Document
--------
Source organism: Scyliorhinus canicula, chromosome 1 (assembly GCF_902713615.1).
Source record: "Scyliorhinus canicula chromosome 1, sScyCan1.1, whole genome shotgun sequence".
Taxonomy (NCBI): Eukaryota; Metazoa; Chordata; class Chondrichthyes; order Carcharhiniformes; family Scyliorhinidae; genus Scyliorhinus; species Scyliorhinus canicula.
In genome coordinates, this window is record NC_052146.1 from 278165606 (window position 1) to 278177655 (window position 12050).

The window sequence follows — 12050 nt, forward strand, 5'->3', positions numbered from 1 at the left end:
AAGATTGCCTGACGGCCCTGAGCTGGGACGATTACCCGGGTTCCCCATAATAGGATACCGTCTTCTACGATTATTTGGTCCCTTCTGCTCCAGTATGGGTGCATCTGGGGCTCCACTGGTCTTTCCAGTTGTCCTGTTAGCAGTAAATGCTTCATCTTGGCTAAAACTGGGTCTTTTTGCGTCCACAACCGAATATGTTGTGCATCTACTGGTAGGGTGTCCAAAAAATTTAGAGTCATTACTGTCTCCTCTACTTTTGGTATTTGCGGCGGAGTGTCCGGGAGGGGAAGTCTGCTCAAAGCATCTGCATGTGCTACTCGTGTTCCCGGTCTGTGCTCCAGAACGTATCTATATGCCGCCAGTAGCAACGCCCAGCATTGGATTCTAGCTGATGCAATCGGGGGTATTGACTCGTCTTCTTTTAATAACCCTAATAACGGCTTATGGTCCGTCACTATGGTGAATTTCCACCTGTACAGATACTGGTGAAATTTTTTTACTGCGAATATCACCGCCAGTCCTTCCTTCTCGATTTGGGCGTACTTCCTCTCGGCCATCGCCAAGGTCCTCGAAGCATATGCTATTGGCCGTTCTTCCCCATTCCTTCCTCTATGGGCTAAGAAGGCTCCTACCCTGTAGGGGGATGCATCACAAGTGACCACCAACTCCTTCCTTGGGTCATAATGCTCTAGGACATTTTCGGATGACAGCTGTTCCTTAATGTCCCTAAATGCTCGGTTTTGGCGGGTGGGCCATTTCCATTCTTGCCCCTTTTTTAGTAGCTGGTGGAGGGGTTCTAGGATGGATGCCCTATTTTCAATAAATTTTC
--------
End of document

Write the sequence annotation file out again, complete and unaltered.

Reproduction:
Source organism: Scyliorhinus canicula, chromosome 1 (assembly GCF_902713615.1).
Source record: "Scyliorhinus canicula chromosome 1, sScyCan1.1, whole genome shotgun sequence".
Taxonomy (NCBI): Eukaryota; Metazoa; Chordata; class Chondrichthyes; order Carcharhiniformes; family Scyliorhinidae; genus Scyliorhinus; species Scyliorhinus canicula.
In genome coordinates, this window is record NC_052146.1 from 278165606 (window position 1) to 278177655 (window position 12050).

The window sequence follows — 12050 nt, forward strand, 5'->3', positions numbered from 1 at the left end:
AAGATTGCCTGACGGCCCTGAGCTGGGACGATTACCCGGGTTCCCCATAATAGGATACCGTCTTCTACGATTATTTGGTCCCTTCTGCTCCAGTATGGGTGCATCTGGGGCTCCACTGGTCTTTCCAGTTGTCCTGTTAGCAGTAAATGCTTCATCTTGGCTAAAACTGGGTCTTTTTGCGTCCACAACCGAATATGTTGTGCATCTACTGGTAGGGTGTCCAAAAAATTTAGAGTCATTACTGTCTCCTCTACTTTTGGTATTTGCGGCGGAGTGTCCGGGAGGGGAAGTCTGCTCAAAGCATCTGCATGTGCTACTCGTGTTCCCGGTCTGTGCTCCAGAACGTATCTATATGCCGCCAGTAGCAACGCCCAGCATTGGATTCTAGCTGATGCAATCGGGGGTATTGACTCGTCTTCTTTTAATAACCCTAATAACGGCTTATGGTCCGTCACTATGGTGAATTTCCACCTGTACAGATACTGGTGAAATTTTTTTACTGCGAATATCACCGCCAGTCCTTCCTTCTCGATTTGGGCGTACTTCCTCTCGGCCATCGCCAAGGTCCTCGAAGCATATGCTATTGGCCGTTCTTCCCCATTCCTTCCTCTATGGGCTAAGAAGGCTCCTACCCTGTAGGGGGATGCATCACAAGTGACCACCAACTCCTTCCTTGGGTCATAATGCTCTAGGACATTTTCGGATGACAGCTGTTCCTTAATGTCCCTAAATGCTCGGTTTTGGCGGGTGGGCCATTTCCATTCTTGCCCCTTTTTTAGTAGCTGGTGGAGGGGTTCTAGGATGGATGCCCTATTTTCAATAAATTTTC